I have always thought of the root of this problem as an inability to switch to different crops as and when demand changes. All farmers cultivating cotton/chilli/sugarcane all the time – when they are otherwise not profitable – is not sustainable.

    Comment by Eswaran — December 9, 2005 @ 7:16 pm

  7. Amit,

    That was an excellent and poignant piece by Sonia Faleiro. Their isn’t much difference in how the rest of the nation thinks about “Holy Cows” and “Rustic Farmers”, both are revered, pitied upon, and left to vagaries of the nature at the same time.

    Monsanto is not the problem here, although, seemingly it did push its seed in a haste without adequate technical support. Bt seed or its variants are a success in Gujarat where farmers were more technically adept.

    Farming on less than five acres with family labor and use of minimum irrigation is never going to be successful no matter who the moneylender is or what the government policy is. Farming in states like Punjab is relatively successful because farmers with less than five acres either grow vegetables and other high value crops or they informally lease out their land to other farmers for two to five years. This practice ensures that an average farmer is cultivating at least 20 acres of land for commodity crops like wheat, cotton and rice. This reduces the cost and allows for employment of outside labor.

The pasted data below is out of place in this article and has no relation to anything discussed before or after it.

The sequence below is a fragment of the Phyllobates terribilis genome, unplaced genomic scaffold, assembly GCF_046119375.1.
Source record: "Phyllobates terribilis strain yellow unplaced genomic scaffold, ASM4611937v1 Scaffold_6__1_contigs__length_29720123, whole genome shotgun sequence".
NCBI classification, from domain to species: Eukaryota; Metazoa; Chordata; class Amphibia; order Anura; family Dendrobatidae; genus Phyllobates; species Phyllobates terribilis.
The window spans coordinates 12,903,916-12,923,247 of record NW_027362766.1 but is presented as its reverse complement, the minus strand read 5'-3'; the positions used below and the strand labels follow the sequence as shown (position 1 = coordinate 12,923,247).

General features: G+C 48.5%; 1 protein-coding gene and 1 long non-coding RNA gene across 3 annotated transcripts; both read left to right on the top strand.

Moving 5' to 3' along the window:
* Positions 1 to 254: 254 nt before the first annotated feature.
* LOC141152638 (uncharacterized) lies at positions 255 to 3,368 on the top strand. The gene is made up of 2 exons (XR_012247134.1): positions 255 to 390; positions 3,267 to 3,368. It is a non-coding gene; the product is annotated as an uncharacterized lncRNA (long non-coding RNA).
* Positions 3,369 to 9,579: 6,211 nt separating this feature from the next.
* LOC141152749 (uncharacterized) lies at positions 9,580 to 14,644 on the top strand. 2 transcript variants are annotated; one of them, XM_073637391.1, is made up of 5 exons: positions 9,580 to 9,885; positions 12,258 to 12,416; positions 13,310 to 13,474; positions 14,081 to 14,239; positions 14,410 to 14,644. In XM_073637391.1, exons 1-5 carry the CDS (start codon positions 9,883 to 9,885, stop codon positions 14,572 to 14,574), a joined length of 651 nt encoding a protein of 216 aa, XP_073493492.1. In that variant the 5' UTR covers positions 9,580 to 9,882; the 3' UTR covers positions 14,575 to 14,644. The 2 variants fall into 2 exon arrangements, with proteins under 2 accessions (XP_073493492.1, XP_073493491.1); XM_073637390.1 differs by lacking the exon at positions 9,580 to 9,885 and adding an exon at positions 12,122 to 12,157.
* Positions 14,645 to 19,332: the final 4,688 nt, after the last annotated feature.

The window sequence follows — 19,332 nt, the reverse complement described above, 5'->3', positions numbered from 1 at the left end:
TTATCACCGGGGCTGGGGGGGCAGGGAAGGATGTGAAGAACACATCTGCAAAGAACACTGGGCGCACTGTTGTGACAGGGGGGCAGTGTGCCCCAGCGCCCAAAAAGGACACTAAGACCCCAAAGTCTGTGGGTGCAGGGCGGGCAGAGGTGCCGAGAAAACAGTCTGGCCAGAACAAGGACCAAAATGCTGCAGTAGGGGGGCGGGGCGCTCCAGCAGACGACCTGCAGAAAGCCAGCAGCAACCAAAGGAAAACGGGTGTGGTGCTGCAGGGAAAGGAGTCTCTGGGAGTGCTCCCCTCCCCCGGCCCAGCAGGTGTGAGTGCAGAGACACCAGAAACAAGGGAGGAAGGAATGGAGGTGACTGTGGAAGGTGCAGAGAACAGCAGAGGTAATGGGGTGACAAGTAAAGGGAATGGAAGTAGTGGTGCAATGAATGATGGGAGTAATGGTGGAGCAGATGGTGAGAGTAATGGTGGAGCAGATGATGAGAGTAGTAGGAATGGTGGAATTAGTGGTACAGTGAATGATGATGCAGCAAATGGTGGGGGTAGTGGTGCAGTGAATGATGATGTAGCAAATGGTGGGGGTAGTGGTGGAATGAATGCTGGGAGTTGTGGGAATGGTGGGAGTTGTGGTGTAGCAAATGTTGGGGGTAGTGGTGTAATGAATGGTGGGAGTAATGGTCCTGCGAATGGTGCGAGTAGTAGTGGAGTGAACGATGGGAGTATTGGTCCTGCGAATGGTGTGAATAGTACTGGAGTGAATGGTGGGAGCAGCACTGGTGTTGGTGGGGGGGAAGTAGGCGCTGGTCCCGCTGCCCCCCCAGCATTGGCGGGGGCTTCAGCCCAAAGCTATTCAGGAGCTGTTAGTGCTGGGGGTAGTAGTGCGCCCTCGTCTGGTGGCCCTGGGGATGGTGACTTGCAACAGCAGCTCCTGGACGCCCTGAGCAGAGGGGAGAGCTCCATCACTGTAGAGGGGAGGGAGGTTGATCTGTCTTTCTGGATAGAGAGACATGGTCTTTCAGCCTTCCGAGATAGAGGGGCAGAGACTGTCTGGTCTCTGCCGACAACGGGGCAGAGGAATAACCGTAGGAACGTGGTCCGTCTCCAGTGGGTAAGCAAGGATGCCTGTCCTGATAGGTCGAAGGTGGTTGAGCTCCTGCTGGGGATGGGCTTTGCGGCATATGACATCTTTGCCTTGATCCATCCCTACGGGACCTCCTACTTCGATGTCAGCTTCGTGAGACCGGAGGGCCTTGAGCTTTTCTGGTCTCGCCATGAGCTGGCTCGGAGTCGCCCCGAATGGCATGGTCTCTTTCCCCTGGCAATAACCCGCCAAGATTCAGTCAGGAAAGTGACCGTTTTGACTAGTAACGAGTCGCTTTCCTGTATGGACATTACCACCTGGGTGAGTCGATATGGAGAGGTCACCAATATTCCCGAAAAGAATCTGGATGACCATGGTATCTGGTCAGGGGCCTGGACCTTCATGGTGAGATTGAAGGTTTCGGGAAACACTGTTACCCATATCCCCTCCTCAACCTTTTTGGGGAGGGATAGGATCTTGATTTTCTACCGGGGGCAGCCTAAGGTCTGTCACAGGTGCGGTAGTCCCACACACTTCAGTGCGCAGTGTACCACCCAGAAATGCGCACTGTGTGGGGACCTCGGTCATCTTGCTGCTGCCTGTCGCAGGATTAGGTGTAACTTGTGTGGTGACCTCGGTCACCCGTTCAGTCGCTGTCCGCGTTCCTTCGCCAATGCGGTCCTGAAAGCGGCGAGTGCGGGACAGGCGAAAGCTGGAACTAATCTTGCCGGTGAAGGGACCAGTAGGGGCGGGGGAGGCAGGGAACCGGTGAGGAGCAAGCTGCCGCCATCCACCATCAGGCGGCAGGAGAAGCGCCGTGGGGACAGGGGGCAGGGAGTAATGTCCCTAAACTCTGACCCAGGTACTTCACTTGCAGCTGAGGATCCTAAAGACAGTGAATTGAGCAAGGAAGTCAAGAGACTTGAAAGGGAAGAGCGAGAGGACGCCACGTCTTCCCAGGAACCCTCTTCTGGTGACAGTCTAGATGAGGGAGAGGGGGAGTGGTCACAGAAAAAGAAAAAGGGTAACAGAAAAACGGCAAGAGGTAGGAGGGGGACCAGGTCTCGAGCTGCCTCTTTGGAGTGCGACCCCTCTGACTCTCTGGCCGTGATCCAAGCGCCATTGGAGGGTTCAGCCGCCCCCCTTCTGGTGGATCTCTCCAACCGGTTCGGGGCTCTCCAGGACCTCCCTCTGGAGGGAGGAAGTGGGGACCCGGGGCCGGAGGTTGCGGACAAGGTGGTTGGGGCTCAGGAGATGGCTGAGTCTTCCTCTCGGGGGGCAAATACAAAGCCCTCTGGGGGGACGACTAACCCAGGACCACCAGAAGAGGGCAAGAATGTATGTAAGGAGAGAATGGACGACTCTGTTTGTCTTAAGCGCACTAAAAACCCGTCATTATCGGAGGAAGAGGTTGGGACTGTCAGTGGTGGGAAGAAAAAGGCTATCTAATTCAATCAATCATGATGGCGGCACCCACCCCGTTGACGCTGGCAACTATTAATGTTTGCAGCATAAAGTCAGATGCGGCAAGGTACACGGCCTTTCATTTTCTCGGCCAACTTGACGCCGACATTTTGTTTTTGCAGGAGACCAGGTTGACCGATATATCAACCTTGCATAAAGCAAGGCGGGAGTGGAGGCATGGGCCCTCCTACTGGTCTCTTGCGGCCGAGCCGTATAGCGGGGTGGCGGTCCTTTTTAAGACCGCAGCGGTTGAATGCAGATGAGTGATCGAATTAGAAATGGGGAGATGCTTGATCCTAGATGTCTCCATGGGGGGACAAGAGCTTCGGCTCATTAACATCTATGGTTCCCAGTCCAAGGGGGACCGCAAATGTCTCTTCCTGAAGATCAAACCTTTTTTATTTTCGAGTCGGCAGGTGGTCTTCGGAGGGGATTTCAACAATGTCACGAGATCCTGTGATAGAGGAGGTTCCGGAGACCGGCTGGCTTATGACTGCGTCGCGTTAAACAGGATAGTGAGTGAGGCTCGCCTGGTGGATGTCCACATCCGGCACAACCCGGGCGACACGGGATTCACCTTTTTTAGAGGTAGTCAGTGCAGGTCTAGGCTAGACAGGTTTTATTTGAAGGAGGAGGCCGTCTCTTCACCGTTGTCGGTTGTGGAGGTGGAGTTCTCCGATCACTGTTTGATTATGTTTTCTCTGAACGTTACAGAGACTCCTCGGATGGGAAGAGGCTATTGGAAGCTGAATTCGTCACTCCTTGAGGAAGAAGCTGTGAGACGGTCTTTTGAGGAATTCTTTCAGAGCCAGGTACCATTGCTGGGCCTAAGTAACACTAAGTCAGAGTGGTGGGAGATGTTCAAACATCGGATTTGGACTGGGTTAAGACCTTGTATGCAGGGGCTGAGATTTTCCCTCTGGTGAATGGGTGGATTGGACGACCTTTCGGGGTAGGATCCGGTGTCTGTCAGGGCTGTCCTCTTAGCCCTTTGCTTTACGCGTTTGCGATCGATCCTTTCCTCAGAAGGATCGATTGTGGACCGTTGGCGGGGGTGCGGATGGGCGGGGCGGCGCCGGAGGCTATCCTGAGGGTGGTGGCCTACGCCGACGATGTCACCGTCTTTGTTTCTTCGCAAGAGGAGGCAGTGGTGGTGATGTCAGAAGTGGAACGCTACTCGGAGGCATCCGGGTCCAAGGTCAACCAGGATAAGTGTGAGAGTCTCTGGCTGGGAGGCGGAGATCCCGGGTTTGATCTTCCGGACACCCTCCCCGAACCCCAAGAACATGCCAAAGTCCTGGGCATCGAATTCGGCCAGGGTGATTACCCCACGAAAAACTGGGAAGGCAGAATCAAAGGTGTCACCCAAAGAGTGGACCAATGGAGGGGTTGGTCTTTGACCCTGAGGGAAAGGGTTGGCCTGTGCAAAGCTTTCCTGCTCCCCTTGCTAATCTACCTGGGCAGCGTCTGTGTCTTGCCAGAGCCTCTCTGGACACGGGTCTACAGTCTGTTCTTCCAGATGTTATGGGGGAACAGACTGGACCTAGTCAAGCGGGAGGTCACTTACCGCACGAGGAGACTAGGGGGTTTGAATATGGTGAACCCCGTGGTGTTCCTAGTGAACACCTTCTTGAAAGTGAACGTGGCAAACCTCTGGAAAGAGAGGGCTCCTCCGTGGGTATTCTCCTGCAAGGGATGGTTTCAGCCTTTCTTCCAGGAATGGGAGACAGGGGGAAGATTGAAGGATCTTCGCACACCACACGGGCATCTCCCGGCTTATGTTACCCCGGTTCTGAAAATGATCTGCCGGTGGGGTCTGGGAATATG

In current situation the GOI should focus more on facilitating education and providing enough power and irrigation facilities, rather than focusing on minimum support prices and farm subsidies. Studies indicate subsidy on urea has led to indiscriminate use of urea in northwestern states and now wheat output is stagnating and soil quality is at its lowest.